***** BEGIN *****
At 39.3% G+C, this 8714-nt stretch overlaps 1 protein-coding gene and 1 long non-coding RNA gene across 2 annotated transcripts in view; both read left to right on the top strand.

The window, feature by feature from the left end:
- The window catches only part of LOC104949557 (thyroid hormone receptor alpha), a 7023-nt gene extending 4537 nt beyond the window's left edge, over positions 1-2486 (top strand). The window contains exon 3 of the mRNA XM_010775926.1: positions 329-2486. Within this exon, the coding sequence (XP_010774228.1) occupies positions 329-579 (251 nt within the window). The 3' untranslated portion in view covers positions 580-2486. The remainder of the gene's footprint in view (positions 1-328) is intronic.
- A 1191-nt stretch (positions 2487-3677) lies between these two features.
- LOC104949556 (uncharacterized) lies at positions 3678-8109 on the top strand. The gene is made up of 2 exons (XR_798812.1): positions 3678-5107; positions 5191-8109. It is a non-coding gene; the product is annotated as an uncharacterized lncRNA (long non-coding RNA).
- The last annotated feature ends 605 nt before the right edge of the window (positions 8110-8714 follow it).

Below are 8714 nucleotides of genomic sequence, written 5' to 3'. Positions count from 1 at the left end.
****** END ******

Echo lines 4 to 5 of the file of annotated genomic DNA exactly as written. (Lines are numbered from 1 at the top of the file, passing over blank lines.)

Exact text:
- A 1191-nt stretch (positions 2487-3677) lies between these two features.
- LOC104949556 (uncharacterized) lies at positions 3678-8109 on the top strand. The gene is made up of 2 exons (XR_798812.1): positions 3678-5107; positions 5191-8109. It is a non-coding gene; the product is annotated as an uncharacterized lncRNA (long non-coding RNA).